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Lawmakers approve bill requiring presidential candidates to release tax returns


California could become the first state in the nation to require presidential primary candidates to release their tax returns prior to getting on the state ballot following action Thursday by the state Assembly.

The Presidential Tax Transparency & Accountability Act, sponsored by state Sens. Mike McGuire, D-Healdsburg, and Scott Weiner, D-San Francisco, cleared the Assembly and is headed back to the Senate for an anticipated concurrence before moving to Gov. Jerry Brown’s desk.

The measure, a direct response to President Donald Trump’s refusal to release his tax returns, would require presidential candidates to release the last five years of their tax returns, which would be posted on the California Secretary of State’s website.

“President Trump’s blatant disregard for the tradition of releasing tax returns is dangerous to our democracy,” McGuire said in a press release. The bill “helps to re-establish desperately needed transparency in the White House,” he said.

Every president since Jimmy Carter has voluntarily released at least three years of tax returns, according to the Tax History Project.

The bill, endorsed by Secretary of State Alex Padilla, passed the Assembly on a 42-18 vote.

A flurry of similar bills in other states stalled earlier this year.

In other legislative action Thursday, the state Senate approved and sent to the governor a bill that would allow Bay Area voters to approve raising bridge tolls by as much as $3 to pay for more than $4.4 billion in regional transportation projects, including more than $500 million earmarked for Sonoma and Marin counties.

A majority of voters in all nine Bay Area counties would have to approve toll hikes next year on seven state-owned bridges, excluding the local district-owned Golden Gate Bridge.

The funding plan includes:

$120 million for the Narrows on Highway 101 in Novato;

$40 million toward extending the SMART commuter train to Windsor;

$100 million to elevate flood-prone sections of Highway 37;

$135 million for improvements to the Highway 101-Interstate 580 interchange in San Rafael;

$30 million for the San Rafael Transit Center; and

$100 million for North Bay transit improvements.

McGuire said the congestion-relief projects would provide “a giant antacid for the commuters who have to slug through these traffic jams every day.”

A citizens oversight commission would be established to oversee the expenditures, he said.

California could become the first state to ban the sale of animals from so-called puppy mills or mass breeding operations under legislation sent Thursday to Brown by lawmakers.

Animal rights groups are cheering the bill by Democratic Assemblyman Patrick O’Donnell, D-Long Beach, to require pet stores to work with animal shelters or rescue operations if they want to sell dogs, cats or rabbit.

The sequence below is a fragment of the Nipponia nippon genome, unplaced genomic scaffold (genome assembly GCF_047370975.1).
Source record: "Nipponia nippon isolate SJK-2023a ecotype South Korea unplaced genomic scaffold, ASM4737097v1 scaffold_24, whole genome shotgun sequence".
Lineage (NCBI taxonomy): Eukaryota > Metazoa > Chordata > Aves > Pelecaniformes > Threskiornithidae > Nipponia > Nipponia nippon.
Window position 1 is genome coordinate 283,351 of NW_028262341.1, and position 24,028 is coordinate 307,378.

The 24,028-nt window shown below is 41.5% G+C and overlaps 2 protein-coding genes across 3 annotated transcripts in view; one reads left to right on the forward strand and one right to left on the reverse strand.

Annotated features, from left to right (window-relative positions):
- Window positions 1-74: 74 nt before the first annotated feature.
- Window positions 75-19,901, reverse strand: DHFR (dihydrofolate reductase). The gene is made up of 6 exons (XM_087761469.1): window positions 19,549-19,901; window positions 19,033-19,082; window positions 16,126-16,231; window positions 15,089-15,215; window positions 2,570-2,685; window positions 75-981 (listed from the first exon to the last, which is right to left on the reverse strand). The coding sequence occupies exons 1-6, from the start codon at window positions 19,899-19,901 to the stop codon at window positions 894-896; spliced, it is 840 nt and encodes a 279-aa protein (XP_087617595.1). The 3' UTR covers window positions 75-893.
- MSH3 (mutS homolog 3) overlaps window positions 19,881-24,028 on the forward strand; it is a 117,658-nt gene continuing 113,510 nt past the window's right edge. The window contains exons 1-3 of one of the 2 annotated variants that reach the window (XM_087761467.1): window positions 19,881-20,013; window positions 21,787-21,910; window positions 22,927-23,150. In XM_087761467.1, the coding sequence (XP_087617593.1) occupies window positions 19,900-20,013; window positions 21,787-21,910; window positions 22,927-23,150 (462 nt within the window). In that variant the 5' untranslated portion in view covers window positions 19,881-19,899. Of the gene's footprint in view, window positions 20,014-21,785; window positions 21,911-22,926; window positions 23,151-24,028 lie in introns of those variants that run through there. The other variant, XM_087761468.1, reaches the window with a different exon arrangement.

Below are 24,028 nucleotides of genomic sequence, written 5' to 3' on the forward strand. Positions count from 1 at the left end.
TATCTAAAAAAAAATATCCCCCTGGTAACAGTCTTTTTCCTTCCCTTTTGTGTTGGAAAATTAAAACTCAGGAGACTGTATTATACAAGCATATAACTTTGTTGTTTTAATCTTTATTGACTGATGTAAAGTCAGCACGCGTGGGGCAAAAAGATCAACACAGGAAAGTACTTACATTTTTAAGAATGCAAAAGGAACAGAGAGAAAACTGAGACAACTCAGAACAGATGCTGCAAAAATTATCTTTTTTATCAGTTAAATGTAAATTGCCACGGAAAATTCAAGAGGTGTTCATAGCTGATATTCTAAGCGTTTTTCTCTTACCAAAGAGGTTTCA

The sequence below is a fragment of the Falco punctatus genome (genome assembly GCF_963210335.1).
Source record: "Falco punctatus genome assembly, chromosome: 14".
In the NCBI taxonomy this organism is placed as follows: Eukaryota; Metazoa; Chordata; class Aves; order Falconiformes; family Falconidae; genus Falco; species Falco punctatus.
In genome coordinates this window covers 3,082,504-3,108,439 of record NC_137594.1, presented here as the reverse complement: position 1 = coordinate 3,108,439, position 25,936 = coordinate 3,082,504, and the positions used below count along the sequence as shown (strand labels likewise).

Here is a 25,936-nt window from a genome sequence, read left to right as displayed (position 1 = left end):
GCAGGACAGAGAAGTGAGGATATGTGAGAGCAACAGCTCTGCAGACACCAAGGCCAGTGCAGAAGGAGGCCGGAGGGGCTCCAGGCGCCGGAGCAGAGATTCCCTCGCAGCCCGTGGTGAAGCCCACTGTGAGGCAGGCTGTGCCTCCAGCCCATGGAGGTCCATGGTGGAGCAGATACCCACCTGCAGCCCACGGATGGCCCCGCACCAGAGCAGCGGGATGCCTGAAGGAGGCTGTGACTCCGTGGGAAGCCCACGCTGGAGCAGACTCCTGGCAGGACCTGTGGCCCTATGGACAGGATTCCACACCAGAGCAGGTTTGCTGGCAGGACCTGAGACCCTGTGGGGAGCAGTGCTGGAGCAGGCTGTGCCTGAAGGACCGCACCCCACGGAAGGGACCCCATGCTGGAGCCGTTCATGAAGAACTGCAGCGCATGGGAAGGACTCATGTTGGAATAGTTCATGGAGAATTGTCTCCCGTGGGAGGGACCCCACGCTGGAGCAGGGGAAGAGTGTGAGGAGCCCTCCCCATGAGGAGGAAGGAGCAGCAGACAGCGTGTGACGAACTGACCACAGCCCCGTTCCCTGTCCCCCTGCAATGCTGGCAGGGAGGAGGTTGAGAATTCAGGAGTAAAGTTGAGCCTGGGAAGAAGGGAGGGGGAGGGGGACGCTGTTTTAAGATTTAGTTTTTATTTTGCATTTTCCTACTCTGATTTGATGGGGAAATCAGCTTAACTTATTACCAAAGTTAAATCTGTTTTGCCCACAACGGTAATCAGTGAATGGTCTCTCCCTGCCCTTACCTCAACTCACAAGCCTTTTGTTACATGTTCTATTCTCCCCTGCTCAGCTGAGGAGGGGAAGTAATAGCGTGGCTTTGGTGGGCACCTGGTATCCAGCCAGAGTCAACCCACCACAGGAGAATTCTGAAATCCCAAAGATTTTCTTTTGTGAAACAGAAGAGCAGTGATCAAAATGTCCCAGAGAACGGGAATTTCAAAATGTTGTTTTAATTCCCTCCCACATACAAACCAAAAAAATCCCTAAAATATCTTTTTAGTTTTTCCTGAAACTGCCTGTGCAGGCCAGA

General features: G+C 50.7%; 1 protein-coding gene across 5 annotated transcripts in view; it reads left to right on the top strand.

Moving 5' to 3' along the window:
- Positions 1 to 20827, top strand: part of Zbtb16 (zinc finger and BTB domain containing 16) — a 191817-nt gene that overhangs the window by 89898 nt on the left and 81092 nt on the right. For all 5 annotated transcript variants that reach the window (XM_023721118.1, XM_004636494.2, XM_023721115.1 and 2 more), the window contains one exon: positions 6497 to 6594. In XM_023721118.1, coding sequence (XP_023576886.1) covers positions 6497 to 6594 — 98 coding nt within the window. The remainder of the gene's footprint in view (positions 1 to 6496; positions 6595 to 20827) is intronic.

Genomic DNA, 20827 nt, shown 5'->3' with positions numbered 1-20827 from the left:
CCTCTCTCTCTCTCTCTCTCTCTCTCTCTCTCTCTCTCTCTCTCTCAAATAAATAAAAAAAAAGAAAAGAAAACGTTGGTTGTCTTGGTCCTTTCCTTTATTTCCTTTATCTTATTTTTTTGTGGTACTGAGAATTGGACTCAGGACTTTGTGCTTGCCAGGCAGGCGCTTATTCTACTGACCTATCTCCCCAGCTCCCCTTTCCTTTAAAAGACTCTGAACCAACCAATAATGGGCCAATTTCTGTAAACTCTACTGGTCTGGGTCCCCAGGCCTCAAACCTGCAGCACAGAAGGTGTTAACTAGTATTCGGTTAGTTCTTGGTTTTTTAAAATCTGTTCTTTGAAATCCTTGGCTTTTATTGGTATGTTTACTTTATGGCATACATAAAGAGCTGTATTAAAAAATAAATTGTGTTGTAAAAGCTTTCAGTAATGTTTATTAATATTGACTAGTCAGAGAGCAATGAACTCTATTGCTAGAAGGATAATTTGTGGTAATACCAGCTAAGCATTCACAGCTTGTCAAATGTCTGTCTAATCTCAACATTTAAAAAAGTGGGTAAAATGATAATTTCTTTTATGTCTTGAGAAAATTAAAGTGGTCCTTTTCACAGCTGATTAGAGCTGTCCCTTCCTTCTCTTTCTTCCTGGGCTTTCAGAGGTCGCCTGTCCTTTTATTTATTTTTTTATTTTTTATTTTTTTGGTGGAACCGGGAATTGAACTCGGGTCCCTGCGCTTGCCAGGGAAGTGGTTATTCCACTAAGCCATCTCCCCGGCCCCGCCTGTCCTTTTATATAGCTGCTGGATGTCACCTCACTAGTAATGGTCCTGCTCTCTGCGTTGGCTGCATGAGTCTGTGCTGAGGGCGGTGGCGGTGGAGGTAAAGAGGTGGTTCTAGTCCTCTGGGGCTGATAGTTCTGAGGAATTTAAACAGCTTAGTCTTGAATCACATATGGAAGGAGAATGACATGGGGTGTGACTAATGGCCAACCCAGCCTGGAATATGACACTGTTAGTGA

Thirty-six cities in California, including Sacramento, Los Angeles and San Francisco already have similar bans in place, but no statewide bans exist.

“We’ve actually seen a thriving pet industry based on the model of getting these from shelters,” said Democratic Assemblyman Matt Dababneh of Encino.

Brown spokesman Brian Ferguson declined comment on whether the governor plans to sign it.

Private breeders would still be allowed to sell dogs, cats and rabbits directly to individuals.

Supporters of the bill say it’s aimed at encouraging families and individual buyers to work directly with breeders or to adopt pets in shelters. It also would ensure animals are bred and sold healthily and humanely, supporters said.

Few pet stores in California are still selling animals and many already team up with rescue organizations to facilitate adoptions, according to O’Donnell’s office.

“Californians spend more than $250 million a year to house and euthanize animals in our shelters,” O’Donnell said in a statement. “Protecting the pets that make our house a home is an effort that makes us all proud.”

The bill would also require pet stores to maintain records showing where each dog, cat or rabbit it sells came from and to publicly display that information. A violation of the law would carry a $500 civil fine.

Meanwhile, a bill seeking to phase out fossil fuels in California’s energy grid was struggling in the Assembly.

Assemblyman Chris Holden, D-Pasadena, said the bill lacks support and won’t come up for a vote in the Utilities and Energy Committee that he leads. SB100 was written by Senate President Pro Tem Kevin de Leon, D-Los Angeles, who is pressuring the Assembly to approve the bill by today.

Several celebrities, including actor Leonardo DiCaprio, have tweeted their support this week.

Other legislation sent to Brown Thursday would:

Allow Californians to choose a third gender option of ‘non-binary’ when applying for a driver’s license or other state-issued identification card;

End a practice known as school lunch shaming, in which children are denied a meal or given an alternative if their parents fail to pay their lunch bills. Backers of the bill say children shouldn’t be used as debt-collection instruments.

Prohibit the sale of marijuana edibles shaped like a person, animal, insect or fruit. It’s an attempt to prevent pot-infused sweets from appealing to children.

This story was compiled by reports from Staff Writer Guy Kovner and the Associated Press. You can reach Guy Kovner at 707-521-5457.